17  ICT in Education Policy Project (Toolkit-JFIT, World Bank Institute)  ICT-in-Education Indicators (UIS)  ICT in Teacher Training (11 countries)  Next Generation of Teachers Project (Microsoft, Cisco System)  UNESCO SchoolNet (8 ASEAN countries)  ICT in Non-Formal Education (APEAL)  ClearingHouse project (JFIT  Regular budget)  Innovative Practices Project (long-term partners?)  Capacity Building Project (modules) (JFIT  ADB)  ICT for Literacy Education (RDF  JFIT)  ICT for Higher Education (JFIT ) ICT in Education Projects of UNESCO Bangkok

18 Strengthening ICT in Schools and SchoolNet Project in ASEAN Setting UNESCO SchoolNet Project  UNESCO SchoolNet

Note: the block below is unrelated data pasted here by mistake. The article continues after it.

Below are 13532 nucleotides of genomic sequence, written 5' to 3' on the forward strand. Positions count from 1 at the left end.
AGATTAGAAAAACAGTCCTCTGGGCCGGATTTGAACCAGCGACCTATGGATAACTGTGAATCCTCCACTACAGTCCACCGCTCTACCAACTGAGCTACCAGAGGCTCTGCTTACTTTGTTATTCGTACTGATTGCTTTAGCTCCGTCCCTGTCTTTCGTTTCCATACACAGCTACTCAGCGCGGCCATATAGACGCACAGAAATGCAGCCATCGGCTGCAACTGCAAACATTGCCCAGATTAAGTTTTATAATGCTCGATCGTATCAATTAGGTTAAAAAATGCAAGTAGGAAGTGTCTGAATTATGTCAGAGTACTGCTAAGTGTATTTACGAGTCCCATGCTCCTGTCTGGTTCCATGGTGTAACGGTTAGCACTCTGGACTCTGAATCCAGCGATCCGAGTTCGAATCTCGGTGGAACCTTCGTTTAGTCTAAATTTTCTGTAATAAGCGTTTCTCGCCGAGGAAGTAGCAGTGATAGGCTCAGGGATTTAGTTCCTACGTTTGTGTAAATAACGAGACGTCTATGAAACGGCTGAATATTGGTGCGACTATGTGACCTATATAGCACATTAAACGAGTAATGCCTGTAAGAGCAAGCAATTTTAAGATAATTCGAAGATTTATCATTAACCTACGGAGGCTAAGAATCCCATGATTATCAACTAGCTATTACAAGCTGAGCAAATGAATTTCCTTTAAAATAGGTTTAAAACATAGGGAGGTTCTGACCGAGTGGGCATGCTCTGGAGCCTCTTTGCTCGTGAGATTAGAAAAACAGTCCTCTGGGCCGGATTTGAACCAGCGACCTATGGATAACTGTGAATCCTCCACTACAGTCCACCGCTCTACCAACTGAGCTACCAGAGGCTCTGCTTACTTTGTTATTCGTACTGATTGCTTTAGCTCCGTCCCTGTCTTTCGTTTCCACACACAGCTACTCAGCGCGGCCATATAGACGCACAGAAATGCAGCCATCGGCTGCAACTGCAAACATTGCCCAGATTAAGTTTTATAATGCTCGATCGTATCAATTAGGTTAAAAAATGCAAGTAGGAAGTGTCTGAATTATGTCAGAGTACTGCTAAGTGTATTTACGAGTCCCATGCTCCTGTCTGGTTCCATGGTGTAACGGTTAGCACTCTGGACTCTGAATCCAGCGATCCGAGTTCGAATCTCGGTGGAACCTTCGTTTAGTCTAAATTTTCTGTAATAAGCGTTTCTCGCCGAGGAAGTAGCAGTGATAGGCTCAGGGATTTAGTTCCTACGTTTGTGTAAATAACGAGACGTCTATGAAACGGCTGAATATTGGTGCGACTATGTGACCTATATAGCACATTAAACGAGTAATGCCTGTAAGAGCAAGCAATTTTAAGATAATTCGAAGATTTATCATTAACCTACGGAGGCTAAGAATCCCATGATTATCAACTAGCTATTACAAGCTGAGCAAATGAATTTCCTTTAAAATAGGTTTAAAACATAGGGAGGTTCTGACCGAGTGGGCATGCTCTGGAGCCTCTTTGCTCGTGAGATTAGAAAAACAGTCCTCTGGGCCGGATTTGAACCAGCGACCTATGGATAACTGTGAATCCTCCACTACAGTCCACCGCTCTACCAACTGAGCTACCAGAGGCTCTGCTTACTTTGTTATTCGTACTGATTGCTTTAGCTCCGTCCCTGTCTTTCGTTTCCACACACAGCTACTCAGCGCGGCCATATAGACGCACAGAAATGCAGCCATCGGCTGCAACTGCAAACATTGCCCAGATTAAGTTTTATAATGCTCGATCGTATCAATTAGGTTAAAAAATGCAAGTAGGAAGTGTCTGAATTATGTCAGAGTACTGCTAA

19 Strengthening ICT in Schools and SchoolNet in ASEAN Setting  24 pilot schools in eight (8) ASEAN countries categorized in to two development levels:  Target groups: In-service teachers  Focus areas: Three major subjects >> English, Mathematics, and Science >>CMLV: Cambodia, Myanmar, Lao PDR, and Viet Nam >>IMTP: Indonesia, Malaysia, the Philippines, and Thailand

20 Objectives  To explore and demonstrate innovative models of ICT use in schools – ICT-based lessons plans.  To encourage better ICT-based teaching and materials development – resources and software.  To improve connectivity and access to online educational resources, and to encourage sharing of resources – national and regional websites.